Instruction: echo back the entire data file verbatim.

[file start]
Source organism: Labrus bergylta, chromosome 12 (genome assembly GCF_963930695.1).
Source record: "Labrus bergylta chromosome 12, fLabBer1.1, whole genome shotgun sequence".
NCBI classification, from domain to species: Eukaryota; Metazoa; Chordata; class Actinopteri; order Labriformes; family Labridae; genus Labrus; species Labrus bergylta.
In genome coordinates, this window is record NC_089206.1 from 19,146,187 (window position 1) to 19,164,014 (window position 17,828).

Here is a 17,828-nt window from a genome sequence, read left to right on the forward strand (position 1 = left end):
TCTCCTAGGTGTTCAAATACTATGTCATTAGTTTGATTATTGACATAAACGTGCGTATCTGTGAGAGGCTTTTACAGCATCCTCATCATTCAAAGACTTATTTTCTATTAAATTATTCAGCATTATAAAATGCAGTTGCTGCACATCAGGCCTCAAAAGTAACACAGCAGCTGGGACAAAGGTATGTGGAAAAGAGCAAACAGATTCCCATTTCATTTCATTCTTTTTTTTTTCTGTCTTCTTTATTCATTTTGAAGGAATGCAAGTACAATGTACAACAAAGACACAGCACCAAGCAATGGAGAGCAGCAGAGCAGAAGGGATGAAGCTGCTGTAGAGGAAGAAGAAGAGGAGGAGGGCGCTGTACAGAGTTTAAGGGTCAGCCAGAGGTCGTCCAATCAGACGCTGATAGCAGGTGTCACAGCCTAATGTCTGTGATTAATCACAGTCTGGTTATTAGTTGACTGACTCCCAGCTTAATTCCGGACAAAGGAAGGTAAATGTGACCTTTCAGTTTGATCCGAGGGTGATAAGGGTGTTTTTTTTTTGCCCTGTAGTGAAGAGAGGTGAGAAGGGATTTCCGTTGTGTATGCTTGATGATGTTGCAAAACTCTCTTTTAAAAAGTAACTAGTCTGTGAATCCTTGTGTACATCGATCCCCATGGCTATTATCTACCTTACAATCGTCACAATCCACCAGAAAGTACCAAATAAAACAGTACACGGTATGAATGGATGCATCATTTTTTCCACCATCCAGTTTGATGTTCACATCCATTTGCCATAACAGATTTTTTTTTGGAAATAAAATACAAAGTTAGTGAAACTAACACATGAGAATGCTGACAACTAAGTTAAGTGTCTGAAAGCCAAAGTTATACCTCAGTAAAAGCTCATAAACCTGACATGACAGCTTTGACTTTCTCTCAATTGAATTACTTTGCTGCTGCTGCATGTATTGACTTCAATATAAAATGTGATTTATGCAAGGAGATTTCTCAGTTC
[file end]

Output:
Source organism: Labrus bergylta, chromosome 12 (genome assembly GCF_963930695.1).
Source record: "Labrus bergylta chromosome 12, fLabBer1.1, whole genome shotgun sequence".
NCBI classification, from domain to species: Eukaryota; Metazoa; Chordata; class Actinopteri; order Labriformes; family Labridae; genus Labrus; species Labrus bergylta.
In genome coordinates, this window is record NC_089206.1 from 19,146,187 (window position 1) to 19,164,014 (window position 17,828).

Here is a 17,828-nt window from a genome sequence, read left to right on the forward strand (position 1 = left end):
TCTCCTAGGTGTTCAAATACTATGTCATTAGTTTGATTATTGACATAAACGTGCGTATCTGTGAGAGGCTTTTACAGCATCCTCATCATTCAAAGACTTATTTTCTATTAAATTATTCAGCATTATAAAATGCAGTTGCTGCACATCAGGCCTCAAAAGTAACACAGCAGCTGGGACAAAGGTATGTGGAAAAGAGCAAACAGATTCCCATTTCATTTCATTCTTTTTTTTTTCTGTCTTCTTTATTCATTTTGAAGGAATGCAAGTACAATGTACAACAAAGACACAGCACCAAGCAATGGAGAGCAGCAGAGCAGAAGGGATGAAGCTGCTGTAGAGGAAGAAGAAGAGGAGGAGGGCGCTGTACAGAGTTTAAGGGTCAGCCAGAGGTCGTCCAATCAGACGCTGATAGCAGGTGTCACAGCCTAATGTCTGTGATTAATCACAGTCTGGTTATTAGTTGACTGACTCCCAGCTTAATTCCGGACAAAGGAAGGTAAATGTGACCTTTCAGTTTGATCCGAGGGTGATAAGGGTGTTTTTTTTTTGCCCTGTAGTGAAGAGAGGTGAGAAGGGATTTCCGTTGTGTATGCTTGATGATGTTGCAAAACTCTCTTTTAAAAAGTAACTAGTCTGTGAATCCTTGTGTACATCGATCCCCATGGCTATTATCTACCTTACAATCGTCACAATCCACCAGAAAGTACCAAATAAAACAGTACACGGTATGAATGGATGCATCATTTTTTCCACCATCCAGTTTGATGTTCACATCCATTTGCCATAACAGATTTTTTTTTGGAAATAAAATACAAAGTTAGTGAAACTAACACATGAGAATGCTGACAACTAAGTTAAGTGTCTGAAAGCCAAAGTTATACCTCAGTAAAAGCTCATAAACCTGACATGACAGCTTTGACTTTCTCTCAATTGAATTACTTTGCTGCTGCTGCATGTATTGACTTCAATATAAAATGTGATTTATGCAAGGAGATTTCTCAGTTC